The famous Napoleon Theorem is stated by Coxeter and Greitzer as follows: If equilateral triangles are erected externally on the sides of any triangle, their centers form an equilateral triangle.
They continue with a historical anecdote:
It is known that Napoleon Bonaparte was a bit of a mathematician with a great interest in geometry. In fact, there is a story that, before he made himself ruler of the French, he engaged in a discussion with the great mathematicians Lagrange and Laplace until the latter told him, severely, "The last thing we want from you, general, is a lesson in geometry." Laplace became his chief military engineer.Coxeter and Greitzer then remark that Napoleon probably did not know enough geometry to discover Napoleon's Theorem, just as he probably did not know enough English to compose the palindrome often attributed to him: Able was I ere I saw Elba.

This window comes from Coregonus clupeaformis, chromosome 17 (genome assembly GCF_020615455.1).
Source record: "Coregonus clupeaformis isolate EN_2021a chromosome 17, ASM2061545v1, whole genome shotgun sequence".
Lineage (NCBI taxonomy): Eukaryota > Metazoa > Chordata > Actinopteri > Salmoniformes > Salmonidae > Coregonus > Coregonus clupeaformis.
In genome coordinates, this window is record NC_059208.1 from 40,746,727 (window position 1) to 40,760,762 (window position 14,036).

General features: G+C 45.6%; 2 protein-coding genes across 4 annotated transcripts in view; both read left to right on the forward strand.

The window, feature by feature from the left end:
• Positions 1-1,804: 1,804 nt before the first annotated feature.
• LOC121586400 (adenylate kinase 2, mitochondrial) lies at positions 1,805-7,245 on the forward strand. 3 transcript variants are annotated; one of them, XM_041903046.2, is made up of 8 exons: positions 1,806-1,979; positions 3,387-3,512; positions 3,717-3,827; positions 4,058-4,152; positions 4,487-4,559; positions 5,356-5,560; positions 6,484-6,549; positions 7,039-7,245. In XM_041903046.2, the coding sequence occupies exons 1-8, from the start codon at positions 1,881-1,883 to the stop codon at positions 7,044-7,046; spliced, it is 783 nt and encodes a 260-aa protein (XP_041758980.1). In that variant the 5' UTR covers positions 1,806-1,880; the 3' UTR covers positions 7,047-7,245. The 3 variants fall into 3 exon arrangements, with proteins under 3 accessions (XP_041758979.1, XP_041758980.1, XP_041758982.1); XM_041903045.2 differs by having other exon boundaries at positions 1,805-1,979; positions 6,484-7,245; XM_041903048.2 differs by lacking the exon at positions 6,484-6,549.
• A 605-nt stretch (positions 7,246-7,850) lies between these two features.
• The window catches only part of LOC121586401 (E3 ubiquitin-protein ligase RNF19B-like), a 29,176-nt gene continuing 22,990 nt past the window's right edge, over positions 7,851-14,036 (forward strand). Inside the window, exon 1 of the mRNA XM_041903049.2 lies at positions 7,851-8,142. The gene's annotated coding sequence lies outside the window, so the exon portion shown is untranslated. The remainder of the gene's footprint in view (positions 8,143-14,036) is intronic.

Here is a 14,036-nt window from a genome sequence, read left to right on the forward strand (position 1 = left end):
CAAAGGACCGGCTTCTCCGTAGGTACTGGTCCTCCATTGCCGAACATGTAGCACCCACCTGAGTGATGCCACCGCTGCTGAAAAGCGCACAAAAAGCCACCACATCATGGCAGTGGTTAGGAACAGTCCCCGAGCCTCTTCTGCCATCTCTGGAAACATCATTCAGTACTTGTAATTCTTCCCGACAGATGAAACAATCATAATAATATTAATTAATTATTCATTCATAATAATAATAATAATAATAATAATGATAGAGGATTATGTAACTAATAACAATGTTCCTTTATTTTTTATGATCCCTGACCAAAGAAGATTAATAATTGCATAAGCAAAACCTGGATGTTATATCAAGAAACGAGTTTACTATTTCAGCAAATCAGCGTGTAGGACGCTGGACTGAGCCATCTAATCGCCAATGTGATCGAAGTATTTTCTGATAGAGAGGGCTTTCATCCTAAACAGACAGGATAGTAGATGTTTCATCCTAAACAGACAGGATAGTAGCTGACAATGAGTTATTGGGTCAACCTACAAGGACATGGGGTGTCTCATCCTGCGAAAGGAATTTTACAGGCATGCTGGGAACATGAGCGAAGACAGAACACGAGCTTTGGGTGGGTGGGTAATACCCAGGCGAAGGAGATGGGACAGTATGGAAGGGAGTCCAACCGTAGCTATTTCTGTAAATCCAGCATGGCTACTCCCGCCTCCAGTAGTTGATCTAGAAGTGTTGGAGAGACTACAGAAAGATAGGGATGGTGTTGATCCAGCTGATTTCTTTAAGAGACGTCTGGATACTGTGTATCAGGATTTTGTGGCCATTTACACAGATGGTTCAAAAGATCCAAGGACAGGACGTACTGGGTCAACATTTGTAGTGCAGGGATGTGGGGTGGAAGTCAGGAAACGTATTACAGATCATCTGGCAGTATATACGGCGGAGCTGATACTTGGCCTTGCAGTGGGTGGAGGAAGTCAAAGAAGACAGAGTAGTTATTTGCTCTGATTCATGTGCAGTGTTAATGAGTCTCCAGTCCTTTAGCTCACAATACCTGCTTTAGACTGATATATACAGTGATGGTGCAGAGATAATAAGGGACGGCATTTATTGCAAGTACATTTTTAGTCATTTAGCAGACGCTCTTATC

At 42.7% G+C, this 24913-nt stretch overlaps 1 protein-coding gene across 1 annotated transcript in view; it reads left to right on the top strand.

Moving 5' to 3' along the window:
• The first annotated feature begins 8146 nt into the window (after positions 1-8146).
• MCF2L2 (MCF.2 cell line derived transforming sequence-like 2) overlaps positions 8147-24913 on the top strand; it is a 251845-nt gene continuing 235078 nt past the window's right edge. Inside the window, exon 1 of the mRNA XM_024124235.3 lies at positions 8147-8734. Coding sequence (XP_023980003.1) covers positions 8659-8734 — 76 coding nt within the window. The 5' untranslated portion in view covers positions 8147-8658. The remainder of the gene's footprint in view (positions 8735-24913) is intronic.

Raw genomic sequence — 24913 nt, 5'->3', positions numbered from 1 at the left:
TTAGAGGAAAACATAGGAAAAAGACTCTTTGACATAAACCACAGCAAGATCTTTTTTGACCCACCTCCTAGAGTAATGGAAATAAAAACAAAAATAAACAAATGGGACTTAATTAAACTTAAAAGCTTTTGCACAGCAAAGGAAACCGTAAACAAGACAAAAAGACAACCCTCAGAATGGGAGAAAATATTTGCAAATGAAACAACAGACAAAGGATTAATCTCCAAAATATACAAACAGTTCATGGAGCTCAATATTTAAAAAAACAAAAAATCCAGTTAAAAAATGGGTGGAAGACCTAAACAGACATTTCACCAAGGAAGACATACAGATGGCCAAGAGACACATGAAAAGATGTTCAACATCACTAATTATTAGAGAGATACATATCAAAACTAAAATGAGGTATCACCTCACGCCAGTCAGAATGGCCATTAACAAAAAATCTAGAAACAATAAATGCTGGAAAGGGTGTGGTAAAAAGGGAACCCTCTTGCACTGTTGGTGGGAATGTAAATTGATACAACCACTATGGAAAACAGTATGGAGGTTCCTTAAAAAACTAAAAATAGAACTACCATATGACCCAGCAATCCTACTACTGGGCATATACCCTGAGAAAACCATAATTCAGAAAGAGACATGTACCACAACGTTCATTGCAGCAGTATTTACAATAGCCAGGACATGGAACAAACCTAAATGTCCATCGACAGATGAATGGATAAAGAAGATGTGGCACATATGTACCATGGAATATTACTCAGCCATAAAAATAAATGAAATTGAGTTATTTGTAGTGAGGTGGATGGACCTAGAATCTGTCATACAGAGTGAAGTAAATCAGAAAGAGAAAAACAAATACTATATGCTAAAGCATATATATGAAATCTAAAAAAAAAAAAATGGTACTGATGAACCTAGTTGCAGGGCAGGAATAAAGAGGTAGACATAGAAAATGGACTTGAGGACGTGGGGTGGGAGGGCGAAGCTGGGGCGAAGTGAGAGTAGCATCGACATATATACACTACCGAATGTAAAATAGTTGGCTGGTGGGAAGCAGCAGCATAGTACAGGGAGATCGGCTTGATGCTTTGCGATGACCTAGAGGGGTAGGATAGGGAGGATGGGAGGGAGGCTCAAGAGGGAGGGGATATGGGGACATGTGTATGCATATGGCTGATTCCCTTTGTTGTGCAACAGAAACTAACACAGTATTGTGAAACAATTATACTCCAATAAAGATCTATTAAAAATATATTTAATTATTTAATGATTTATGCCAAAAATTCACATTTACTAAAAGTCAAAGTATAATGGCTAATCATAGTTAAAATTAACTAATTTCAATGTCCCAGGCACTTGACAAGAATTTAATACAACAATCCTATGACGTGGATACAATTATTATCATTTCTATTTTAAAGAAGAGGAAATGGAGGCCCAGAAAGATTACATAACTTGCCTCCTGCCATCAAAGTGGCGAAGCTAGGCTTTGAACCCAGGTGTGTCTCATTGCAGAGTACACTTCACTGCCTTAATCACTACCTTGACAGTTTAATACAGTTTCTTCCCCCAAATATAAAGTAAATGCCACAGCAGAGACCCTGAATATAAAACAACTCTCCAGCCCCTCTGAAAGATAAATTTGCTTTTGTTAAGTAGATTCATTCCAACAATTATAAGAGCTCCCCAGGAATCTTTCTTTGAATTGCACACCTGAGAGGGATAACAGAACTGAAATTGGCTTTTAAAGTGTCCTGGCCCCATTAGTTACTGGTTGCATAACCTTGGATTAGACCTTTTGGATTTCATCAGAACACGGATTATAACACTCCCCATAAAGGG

The portrait is by Anne-Louis Girodet-Trioson (1767-1824).
H. S. M. Coxeter and S. L. Greitzer, Geometry Revisited, Mathematical Association of America, 1967.
A study of the attribution of the theorem to Napoleon, as well as another item, called the problem of Mascheroni and Napoleon is
Christoph J. Scriba, "Wie kommt 'Napoleons Satz' zu seinem namen?" Historia Mathematica, 8 (1981) 458-459.
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